Tripp Trapp Chair


In his studio/show space, Opsvik feels at home being surrounded by design classics. But they are, as he points out, on the sideline of traditional Scandinavian design from the late 1900s, though he does admit that the modernistic motto of function is at the heart of his approach. “If I were to solve a problem or a challenge, it would be incorrect to start with how it should look and then try to put the function in. Function first,” he declares. “Perhaps the reason why they look a bit special, these products, is because they have function as their starting point.”

“You can’t see the chair you sit in, you can only feel it,” he tells me.

They do indeed have a peculiar aesthetic. Some of the chairs are quirky, some are even humorous. They are almost like Opsvik himself, who hardly sat still throughout the entire interview. He constantly shifts his body, he diverts his attention between objects and between the photographer and his grandson who he is babysitting for the day. “If you need to get something off a shelf, there is nothing you can use to stand on here. Everything moves, expect perhaps the Tripp Trapp,” he tells me.

Experimental seating

In the 1980s Opsvik started looking into what he called experimental seating, and in particular, shin and kneeling positions. Some of the research was, at the time, attributed to Norwegian inventor Hans Christian Mengshoel. Apart from Opsvik, designers Oddvin Rykken and Svein Gusrud also worked on the concept of new seating positions with Mengshoel. From there, he developed the Variable balans (1979), a chair that allows the user to rest their shins on the front, while sitting in a kneeling position where the back remains unsupported.  

“Mengshoel was looking into kneeling positions, and he brought on three designers. We worked separately with these ideas and it started an experimental wave. However, it turned out a lot of people had thought about chairs like that before him, but we he was the initiator here in Norway,” Opsvik explains. But he doesn’t see the inventor as having a large contribution to his work. “I experimented before that, but there was some extra momentum in the 80s. Only one of my products has been given this kneeling position, so it can’t have been that significant for me.”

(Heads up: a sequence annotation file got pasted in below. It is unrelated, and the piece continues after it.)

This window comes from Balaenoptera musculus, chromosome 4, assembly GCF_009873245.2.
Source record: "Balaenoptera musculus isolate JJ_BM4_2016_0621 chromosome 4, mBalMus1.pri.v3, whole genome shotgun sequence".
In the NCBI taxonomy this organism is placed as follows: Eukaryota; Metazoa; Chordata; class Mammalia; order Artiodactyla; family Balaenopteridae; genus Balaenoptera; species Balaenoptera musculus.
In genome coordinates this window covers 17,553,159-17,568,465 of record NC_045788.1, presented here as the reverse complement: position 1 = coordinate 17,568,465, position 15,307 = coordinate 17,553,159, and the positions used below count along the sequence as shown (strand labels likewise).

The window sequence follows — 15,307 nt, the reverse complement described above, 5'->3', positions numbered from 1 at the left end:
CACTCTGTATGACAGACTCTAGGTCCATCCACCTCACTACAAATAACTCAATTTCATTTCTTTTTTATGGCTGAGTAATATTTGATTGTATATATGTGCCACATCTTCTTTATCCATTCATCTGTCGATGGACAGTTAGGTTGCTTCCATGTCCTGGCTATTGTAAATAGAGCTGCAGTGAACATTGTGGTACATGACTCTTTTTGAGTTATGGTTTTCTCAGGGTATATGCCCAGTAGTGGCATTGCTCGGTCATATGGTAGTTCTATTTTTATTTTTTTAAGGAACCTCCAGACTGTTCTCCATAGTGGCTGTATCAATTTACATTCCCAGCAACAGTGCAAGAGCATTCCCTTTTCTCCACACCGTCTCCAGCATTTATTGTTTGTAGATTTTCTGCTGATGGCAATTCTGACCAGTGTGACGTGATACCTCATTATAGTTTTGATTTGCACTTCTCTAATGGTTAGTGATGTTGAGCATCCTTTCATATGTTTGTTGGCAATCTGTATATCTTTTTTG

The outer realms

In the corner of the studio, the chair Embracement (1986) sits. Its circular form gives the impression of the back of a woman, who seems to be stretching her hands into the air, pulling some of her hair with them. It’s a strange seating object, one that’s very different from the functional office chairs, or the rationally designed Variable. “When I come home, this chair reaches its hands into the air and says ‘Welcome home,’” Opsvik says about the object, which seems to be its main function. “I’ll sit there for two seconds while I take my shoes off. Functionalism is only important where people are for longer periods of time.”

Embracement Chair (1986)

Not all of his furniture is purely functional, though; some pieces also have symbolic value and are indeed intended to simply be expressionistic. “I designed the functional objects in order to make everyday life better for people. Then you have the completely non-functional things, like these cabinets and objects,” he says and points to constructions that line the room — wooden creations that seem to mimic faces and bodies, some of which also double as cabinets.